“I was speaking at a small conference for an ETF vendor to their family offices and advisors who look after them, and I talked about the cost of long-term care. But I also included the whole concept of counselors starting a conversation about life planning after work – pointing out that the number of divorces among people over 50 is really increasing.
“They might expect them to make this huge fortune transfer to the next generation, but the women are usually the ones who become the widows, so the fortune ends with them. And statistics show that 80% of these widows leave their counselor because they have no connection or relationship with them.
“So you might think you’re going to a phase of getting more fortune, but it’s going to be pretty static – or you can lose half in the event of a divorce or death. Or a lot of it can be pulled out for health care. So I’ve pointed out conversations they likely haven’t had, and stats they haven’t seen regarding their clients over 40 and 50, and what conversations to have given the general demographics of Canada. ”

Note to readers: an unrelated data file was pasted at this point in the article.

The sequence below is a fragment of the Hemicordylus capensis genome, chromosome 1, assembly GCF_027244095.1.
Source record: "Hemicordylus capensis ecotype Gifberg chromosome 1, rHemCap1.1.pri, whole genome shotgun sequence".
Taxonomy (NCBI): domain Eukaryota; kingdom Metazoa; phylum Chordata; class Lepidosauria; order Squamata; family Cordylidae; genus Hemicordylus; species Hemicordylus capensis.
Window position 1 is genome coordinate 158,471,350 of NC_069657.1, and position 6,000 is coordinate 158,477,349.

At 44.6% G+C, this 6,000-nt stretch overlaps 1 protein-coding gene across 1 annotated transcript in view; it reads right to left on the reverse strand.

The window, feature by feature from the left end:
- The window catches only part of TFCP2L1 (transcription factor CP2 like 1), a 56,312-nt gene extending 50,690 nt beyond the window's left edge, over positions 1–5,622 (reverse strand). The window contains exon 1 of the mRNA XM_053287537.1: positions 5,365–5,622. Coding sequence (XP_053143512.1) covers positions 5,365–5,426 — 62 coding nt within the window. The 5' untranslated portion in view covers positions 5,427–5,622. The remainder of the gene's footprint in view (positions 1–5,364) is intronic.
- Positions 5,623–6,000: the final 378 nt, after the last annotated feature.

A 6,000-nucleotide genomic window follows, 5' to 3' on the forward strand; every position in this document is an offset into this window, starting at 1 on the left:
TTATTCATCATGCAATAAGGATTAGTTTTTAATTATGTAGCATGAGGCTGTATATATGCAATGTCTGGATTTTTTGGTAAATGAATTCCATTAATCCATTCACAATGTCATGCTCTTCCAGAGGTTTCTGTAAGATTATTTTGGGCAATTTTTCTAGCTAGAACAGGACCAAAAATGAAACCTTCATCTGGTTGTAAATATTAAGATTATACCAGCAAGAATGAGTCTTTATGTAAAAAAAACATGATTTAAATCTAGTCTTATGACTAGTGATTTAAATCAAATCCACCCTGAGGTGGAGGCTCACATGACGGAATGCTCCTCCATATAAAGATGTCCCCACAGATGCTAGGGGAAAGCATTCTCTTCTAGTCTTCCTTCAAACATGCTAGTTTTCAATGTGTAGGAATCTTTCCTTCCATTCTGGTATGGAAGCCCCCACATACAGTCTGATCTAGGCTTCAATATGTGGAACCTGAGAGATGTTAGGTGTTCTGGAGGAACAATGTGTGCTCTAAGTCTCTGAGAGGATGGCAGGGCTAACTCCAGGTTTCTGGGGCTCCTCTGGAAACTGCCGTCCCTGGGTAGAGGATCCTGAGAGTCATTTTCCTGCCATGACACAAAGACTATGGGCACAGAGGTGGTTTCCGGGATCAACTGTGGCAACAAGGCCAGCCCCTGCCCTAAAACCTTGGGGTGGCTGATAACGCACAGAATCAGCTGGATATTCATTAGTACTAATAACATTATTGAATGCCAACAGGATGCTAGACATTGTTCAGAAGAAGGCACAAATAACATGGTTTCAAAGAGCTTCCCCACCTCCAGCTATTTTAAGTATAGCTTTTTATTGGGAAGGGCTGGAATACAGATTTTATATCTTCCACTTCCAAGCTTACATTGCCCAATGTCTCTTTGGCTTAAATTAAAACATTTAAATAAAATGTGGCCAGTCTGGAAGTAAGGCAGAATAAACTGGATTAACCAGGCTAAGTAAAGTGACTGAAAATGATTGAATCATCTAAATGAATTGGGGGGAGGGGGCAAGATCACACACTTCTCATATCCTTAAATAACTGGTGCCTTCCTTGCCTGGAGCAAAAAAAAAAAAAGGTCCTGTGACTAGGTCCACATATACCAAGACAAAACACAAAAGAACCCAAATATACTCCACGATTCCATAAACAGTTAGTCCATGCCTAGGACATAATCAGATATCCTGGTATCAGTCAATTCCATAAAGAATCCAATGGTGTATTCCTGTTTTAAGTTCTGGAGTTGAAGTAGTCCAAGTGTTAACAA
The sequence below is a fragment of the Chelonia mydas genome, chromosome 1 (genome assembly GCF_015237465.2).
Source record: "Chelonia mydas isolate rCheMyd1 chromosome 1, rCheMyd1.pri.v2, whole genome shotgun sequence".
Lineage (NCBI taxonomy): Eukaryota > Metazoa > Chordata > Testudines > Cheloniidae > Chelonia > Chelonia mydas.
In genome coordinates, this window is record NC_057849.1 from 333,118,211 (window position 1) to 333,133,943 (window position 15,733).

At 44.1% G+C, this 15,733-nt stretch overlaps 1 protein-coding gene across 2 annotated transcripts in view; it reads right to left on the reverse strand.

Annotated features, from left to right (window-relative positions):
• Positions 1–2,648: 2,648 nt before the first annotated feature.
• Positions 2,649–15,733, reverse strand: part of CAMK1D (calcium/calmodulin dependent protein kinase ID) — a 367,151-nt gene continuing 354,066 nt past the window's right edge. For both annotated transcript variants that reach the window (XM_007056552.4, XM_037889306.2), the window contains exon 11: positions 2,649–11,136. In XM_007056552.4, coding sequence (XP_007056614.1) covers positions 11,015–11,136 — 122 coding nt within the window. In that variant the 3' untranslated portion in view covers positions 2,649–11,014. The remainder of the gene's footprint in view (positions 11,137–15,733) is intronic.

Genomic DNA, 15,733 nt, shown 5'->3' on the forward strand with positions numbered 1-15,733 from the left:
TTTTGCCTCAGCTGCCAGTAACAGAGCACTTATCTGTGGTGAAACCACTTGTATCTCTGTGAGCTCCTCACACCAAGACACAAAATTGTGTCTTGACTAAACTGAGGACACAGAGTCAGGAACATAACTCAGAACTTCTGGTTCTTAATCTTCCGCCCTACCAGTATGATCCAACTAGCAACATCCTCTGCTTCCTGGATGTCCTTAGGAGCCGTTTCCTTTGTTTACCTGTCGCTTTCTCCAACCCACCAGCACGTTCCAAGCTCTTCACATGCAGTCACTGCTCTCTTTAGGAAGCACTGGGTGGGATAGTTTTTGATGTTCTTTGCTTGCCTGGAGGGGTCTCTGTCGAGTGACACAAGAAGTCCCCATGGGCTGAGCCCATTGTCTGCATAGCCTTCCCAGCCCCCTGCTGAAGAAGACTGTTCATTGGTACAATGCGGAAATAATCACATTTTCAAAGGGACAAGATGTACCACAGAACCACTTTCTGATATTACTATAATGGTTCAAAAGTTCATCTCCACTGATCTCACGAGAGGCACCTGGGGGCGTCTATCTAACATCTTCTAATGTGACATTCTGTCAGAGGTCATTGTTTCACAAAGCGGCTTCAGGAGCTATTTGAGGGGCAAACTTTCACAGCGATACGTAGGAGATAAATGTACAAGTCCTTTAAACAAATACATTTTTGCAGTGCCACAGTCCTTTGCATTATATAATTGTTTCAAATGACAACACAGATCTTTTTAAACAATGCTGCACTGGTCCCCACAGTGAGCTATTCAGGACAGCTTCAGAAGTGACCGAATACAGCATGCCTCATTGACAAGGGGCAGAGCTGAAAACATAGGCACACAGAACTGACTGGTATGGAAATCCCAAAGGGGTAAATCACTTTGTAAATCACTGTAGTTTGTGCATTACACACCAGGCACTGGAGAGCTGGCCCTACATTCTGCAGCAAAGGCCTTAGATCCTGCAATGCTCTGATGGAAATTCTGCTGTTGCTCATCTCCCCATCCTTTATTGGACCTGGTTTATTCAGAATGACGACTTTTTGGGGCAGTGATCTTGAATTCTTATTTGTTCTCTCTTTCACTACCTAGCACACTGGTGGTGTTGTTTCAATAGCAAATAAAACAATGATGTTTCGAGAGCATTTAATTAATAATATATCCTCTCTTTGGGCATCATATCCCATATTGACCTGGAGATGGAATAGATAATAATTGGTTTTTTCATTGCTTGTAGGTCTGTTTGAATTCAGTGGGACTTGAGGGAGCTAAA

While this may have been news to some there, especially as they started having conversations with both members of a couple, CETFA has increasingly addressed the financial implications of endangered aging this year.
Last summer, it held a webinar with Michael Nicin, executive director of Ryerson’s National Institute of Aging, to highlight some of the costs and concerns of financially planning for vulnerable aging. In September the board looked at how to address this publicly and asked its marketing and public relations committee to develop a communication plan that the board will review at its December meeting. Dunwoody said it could include some social media and articles in early 2022, but also some merchant associations to encourage company bosses “so they can figure out how to get the message across to individual advisors”.